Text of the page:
Flash Fiction: The Tyrannical Traffic Light

A “Barbarian and the Dishwasher” Story.

If you haven’t had a chance to read George and Jockular’s previous two stories, I suggest you click the links below to read those first. I think you’ll enjoy this piece more if you know their backstory.



Photo by Grevin Kivi on Pexels.com

Episode 3: “A Sinister Red Eye”

The hilarity of watching Jockular try to wedge himself into the passenger seat had all but worn off. Worry ate at George now as he realized the barbarian’s presence at the restaurant would spark unwanted questions. He broke into a cold sweat, his heart pounding, and a tingling numbness spread across his face. 

I’m such an idiot! His clothes alone are going to draw attention! Should I just say he’s a friend from LARPing?

With his mind racing, George failed to notice Jockular’s body tense up as the car stopped at a traffic light. The barbarian growled.  

“Georgie!? What devilish magic is this?”

“Huh?”

“Yar wagon’s stopped, lad!”

“I know. Light’s red.”

Jockular snarled, raising his hand in a warding gesture. 

“Georgie! That lone red eye’s castin’ some fell hex on yar wagon. I’ve heard of such things. Never faced one, though. Is it a hag or one of the fey folk? They can be quite treacherous when angry.”

“No, it’s a traffic light.”

“I’ve never heard tell of such a beast.”

“No, you don’t understand. It’s not alive.”

“But, yet this menace has halted yar wagon. How does this firelight burn with such power?”

“Electricity.”

“Bah! You’re talking magical gibberish as usual.”

“It’s a kind of lightning.”

Jockular stared uncomprehendingly. 

“You know… the bright, booming flashes of light in the sky.”

George tried to make the sound of thunder. 

“Oh… that’s formidable magic from the gods themselves, lad.”

“Now stop and listen to me! I’ll try to explain it in another way. See the road crossing this one? That traffic light keeps cars…er…wagons from crashing into each other. It’s not our turn to cross. It’s the other road’s turn.”

George could see only confused irritation in the barbarian’s eyes. 

“Look, Jockular! We can’t cross while that light’s red!”

“But, we need to get to the tavern, lad! Don’t ya be thinkin’ I’ve forgotten ya promised ale! And ya’r forgetting Lady Stacey. It’s unwise to keep a noblewoman waitin’, Georgie.”

“I know. I know. Unfortunately, this is an annoyingly long light.”

“How long is long? We best be crossing now. Surely, a wizard of your stature must know some way to counter this enchantment.”

Tired of the incessant questions, George stopped trying to explain.

Fix it, Georgie! You’re a wizard, Georgie! What am I supposed to do? Does he expect me to draw a green light?

George decided it was easier to simply play the part. Mouth dropping open, he smacked his forehead in mock surprise. 

“Yes, of course! How silly of me! You’re right. All this talk of Lady Stacey has addled my brain.”

“Aye, women will do that do a man.”

“Thank you for bringing me back to my senses, Jockular.”

“That’s what friends are for, laddie.”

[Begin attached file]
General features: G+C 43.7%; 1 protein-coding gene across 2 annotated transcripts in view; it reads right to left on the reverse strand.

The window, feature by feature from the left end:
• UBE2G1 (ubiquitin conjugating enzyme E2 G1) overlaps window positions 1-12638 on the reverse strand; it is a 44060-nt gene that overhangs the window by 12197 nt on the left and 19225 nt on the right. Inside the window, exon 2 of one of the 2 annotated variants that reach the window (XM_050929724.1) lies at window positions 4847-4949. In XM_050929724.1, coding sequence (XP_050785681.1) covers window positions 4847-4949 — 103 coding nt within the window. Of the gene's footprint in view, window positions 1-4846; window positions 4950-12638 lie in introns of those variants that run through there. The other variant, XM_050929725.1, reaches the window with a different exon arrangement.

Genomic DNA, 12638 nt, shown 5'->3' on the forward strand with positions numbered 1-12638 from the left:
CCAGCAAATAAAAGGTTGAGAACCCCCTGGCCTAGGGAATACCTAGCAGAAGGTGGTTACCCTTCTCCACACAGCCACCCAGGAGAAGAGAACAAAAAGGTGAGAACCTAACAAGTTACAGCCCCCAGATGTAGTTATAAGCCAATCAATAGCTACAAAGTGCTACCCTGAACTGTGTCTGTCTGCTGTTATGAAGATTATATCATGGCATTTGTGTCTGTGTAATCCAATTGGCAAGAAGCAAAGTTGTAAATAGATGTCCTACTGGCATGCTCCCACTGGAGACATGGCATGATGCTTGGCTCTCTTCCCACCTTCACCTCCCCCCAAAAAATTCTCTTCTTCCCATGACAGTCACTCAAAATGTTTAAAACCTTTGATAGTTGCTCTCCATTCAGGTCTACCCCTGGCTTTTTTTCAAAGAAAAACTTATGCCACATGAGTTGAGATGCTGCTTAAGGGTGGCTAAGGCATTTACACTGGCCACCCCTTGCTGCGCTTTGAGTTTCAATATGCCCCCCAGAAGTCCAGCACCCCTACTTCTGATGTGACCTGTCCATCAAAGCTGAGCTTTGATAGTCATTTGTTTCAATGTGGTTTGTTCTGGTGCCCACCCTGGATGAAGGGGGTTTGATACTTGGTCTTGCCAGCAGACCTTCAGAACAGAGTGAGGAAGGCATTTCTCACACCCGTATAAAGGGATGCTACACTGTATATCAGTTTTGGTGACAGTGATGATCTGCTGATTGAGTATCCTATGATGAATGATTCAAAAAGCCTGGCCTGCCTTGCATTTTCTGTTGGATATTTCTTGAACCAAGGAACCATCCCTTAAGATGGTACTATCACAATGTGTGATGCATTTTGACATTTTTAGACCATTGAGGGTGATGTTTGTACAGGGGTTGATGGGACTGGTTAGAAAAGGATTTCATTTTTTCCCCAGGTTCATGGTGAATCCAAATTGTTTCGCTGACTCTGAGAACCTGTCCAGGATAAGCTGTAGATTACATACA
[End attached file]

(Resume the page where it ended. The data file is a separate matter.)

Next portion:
“A wizard needn’t bow to the whims of a mere traffic light. I’ll dispatch the blasted thing straight away!”

George outstretched a trembling hand and began to chant nonsensically. The barbarian waited impatiently. 

“Georgie?! Nothing’s happening!”

“Ok, ok! This is a tough one! But, fear not. I will overpower it.”

“Would it help if I tried to distract the fiend with my legendary battle cry?”

“No. Just tell me when the traffic light yields to my demands.”

George closed his eyes, feigning strenuous concentration, and chanted louder. 

“But, how will I know?”

“The red fire will turn green.”

Feeling the light would never change, George stole a quick glance to see Jockular crouched forward, eyes wide as he peered out the windshield.

“Are you watching?”

“Aye! Aye, lad! Nothing yet!”

“Stay vigilant. I can feel it weakening.”

The car jolted as the barbarian startled with a surprised cry.

“Gods! Look at that!”

George opened his eyes and smirked.

“Phew! That was a tricky one!”

“But, you’ve done it, Georgie!”

“Yes, I have. Sometimes I surprise even myself.”

Jockular slapped George on the shoulder. 

“On to ale and Lady Stacey then?”

“Yes, we can proceed safely, now.”

Jockular crowed triumphantly, breaking into song as George stomped on the gas pedal. The barbarian’s mood was contagious. George still didn’t know what would happen at the restaurant. But, the anxious pit in his stomach had fled. In its place, George felt a growing confidence. He suspected he could handle anything with the barbarian by his side. 

Flash Fiction: Doing What You Want Instead of What You Otter.

Photo by Kieren Ridley on Pexels.com

Here is a quick piece I had fun with in response to April 25 Your Daily Word Prompt. Great Site. Check it out.


Nakul huffed as he lugged the bucket toward the river. 

“Why do I always have to fetch the water?”

The dusty path slowly wound its way downhill. A constant swarm of gnats nipped at the boy, further souring his mood. At first, he tried reasoning with them but realized their thirst and hunger made that impossible. 

“It’s just when she’s about to do something interesting, too!”

The heavy bucket bounced annoyingly against his legs. He hoped it would leave a bruise, causing Indali to feel guilty. 

“Don’t touch that, Nakul! Shh, Nakul! Back to work, Nakul! All she does is order me around.”

He had come to learn from Indali, but she hadn’t taught him anything as far as he was concerned. For months now, the woman merely lectured Nakul about responsibility and the danger of communicating with animals. He had tried to argue he couldn’t stop hearing what they said. Nonetheless, Indali insisted mastering his ability to tune out the surrounding wildlife’s constant chatter was important.

Continue reading “Flash Fiction: Doing What You Want Instead of What You Otter.”